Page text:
Corbyn speaking in 2017. Photo: Flickr/PES Communications Corbyn speaking in 2017. Photo: Flickr/PES Communications

The buccaneer politics of Johnson’s deal has to be fought tooth-and-nail, argues Chris Nineham  

There will  be widespread frustration that ‘Super Saturday’ failed to bring any kind of resolution to the Brexit agony. Tory MP Oliver Letwin’s successful amendment to Boris Johnson’s exit bill had the effect of creating a new delay. Johnson’s bill will now be voted on next week, probably Tuesday.

The amendment was designed to force Johnson to ask the EU for an extension of the negotiating period by Saturday night at 11pm, so ruling out all chance of a No Deal Brexit.

A No-deal Brexit would indeed be extremely unpleasant, but few are going to be thanking Labour for helping to create more delay by voting for this amendment. The problem is the whole strategy of prioritising the blocking of a No-deal over all other considerations has not been a success.


For a start it is now clear to everyone that, whatever many in the Remain opposition have been saying, crashing out with a no-deal was not Johnson’s Plan A.  Not only that he has shown that he is capable of getting a deal with the European leaders.

This means that whether or not Johnson gets his deal through parliament on Tuesday, his position has been strengthened. Those who counselled delaying a general election because Johnson was bound to fail have been proved wrong. He can now call an election on the basis of having successfully negotiated a deal or complaining that Labour and other opponents in parliament have blocked the people’s will. Recent delaying tactics based around a no deal will give credibility to these claims.

Labour would have been much better to take the initiative a few weeks back when Johnson was weakened by stalled negotiations by calling a vote of no confidence and demanding an election. It could then have gone to the country on the basis of negotiating a good deal for working people. Its recent association with Remain-at-all-cost politicians means it is more and more seen as being fully in the establishment Remain camp.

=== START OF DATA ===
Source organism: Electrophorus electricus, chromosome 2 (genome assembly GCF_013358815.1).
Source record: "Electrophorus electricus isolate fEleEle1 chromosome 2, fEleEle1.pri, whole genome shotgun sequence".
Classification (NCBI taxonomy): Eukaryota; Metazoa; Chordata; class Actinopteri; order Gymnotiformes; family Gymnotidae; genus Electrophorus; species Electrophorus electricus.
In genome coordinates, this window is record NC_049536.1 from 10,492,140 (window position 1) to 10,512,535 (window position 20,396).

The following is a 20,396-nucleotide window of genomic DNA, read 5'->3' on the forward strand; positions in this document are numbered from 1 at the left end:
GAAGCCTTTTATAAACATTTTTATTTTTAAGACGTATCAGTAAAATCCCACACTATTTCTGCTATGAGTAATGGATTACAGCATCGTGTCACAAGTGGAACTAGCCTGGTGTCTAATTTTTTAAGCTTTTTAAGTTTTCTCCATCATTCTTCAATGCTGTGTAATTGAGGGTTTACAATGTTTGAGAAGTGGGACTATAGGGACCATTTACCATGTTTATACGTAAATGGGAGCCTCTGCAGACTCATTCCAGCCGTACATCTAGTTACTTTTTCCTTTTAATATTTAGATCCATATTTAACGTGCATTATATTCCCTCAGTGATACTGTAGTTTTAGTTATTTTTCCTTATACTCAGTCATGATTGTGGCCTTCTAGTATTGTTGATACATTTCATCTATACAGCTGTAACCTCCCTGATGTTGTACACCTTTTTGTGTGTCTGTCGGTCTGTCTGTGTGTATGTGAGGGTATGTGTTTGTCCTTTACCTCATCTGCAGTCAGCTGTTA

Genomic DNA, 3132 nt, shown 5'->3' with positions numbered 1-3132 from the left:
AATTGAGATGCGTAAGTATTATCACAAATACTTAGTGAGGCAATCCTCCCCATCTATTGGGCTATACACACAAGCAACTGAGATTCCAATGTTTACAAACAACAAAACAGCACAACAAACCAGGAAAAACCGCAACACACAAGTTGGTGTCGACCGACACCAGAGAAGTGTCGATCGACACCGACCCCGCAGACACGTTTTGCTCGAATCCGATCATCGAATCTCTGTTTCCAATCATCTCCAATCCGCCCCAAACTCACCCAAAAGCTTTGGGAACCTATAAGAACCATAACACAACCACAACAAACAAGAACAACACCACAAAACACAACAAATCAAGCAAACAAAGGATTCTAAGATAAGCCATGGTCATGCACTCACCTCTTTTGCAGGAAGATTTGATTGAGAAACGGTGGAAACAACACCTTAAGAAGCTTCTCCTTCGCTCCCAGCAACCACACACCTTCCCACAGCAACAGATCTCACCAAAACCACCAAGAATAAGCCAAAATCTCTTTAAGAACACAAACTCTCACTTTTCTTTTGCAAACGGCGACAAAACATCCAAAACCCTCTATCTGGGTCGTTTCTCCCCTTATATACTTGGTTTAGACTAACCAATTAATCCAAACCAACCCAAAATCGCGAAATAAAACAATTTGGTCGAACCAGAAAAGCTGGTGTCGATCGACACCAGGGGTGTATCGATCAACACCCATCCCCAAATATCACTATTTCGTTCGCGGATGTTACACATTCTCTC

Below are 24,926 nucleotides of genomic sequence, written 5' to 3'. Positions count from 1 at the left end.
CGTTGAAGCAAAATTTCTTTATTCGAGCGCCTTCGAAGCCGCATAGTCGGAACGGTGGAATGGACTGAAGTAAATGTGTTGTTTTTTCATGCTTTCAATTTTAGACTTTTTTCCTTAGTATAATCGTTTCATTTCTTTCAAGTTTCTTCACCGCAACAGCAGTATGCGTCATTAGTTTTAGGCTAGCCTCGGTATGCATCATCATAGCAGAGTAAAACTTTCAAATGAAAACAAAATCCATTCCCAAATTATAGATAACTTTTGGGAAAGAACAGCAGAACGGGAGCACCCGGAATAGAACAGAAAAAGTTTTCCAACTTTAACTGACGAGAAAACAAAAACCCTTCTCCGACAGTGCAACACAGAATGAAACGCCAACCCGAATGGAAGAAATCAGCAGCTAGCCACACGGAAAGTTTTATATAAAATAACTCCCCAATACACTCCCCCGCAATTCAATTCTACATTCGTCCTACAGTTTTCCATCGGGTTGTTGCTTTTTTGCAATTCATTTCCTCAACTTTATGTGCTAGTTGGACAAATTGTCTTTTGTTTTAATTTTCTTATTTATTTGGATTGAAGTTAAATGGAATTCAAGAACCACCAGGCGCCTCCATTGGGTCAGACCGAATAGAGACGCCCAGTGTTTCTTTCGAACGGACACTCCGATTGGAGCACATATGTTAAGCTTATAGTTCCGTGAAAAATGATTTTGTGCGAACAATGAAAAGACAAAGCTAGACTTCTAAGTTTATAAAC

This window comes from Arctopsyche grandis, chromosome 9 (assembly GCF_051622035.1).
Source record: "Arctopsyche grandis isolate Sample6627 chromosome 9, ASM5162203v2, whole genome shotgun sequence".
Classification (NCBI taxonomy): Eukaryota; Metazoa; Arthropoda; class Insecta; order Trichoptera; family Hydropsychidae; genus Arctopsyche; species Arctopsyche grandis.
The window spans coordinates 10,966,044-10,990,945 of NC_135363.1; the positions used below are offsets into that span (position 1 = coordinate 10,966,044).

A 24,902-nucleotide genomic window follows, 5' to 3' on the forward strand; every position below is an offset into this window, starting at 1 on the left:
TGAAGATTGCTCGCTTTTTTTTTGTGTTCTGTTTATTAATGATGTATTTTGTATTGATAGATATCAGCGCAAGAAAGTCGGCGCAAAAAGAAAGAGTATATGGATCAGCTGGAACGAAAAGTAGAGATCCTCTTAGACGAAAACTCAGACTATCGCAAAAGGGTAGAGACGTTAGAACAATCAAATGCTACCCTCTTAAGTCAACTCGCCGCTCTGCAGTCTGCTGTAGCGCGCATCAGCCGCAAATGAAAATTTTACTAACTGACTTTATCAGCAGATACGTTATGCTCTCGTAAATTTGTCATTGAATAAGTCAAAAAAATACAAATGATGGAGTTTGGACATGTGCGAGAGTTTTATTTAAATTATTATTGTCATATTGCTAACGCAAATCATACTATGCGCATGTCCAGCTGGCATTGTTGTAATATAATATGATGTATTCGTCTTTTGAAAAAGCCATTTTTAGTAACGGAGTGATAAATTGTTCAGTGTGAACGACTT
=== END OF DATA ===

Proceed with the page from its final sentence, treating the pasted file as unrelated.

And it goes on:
The fact that John McDonnell has joined other Labour speakers at the People’s Vote demonstration can only reinforce this impression. McDonnell spoke alongside Michael Heseltine, Jo Swinson and Dominic Grieve, as well as video appearances from Tony Blair and John Major. His appearance is in danger of associating even the Labour left with the centrist Remain campaign, whose position is backed by the bulk of British business. Corbyn’s successes have been based on expressing a widespread anti-establishment mood. If the radicalism gets lost the project will fail. 

On the critical questions of workers’ rights and the environment, Johnson’s proposal is significantly worse even than Theresa May’s. It actually reverses the UK government’s right to lower labour law standards while May’s version at least spoke of maintaining ‘level playing field arrangements’. Johnson has been clear that he sees the deal as opening the way to a bonfire of regulations effecting environmental, food and safety standards too.

These are the issues that Labour needs to be fighting on. It urgently needs to stop kowtowing to the agenda of politicians and interests who want to overturn the results of the referendum and who are deeply hostile to Corbyn’s project.

Chris Nineham

Chris Nineham is a founder member of Stop the War and Counterfire, speaking regularly around the country on behalf of both. He is author of The People Versus Tony Blair and Capitalism and Class Consciousness: the ideas of Georg Lukacs.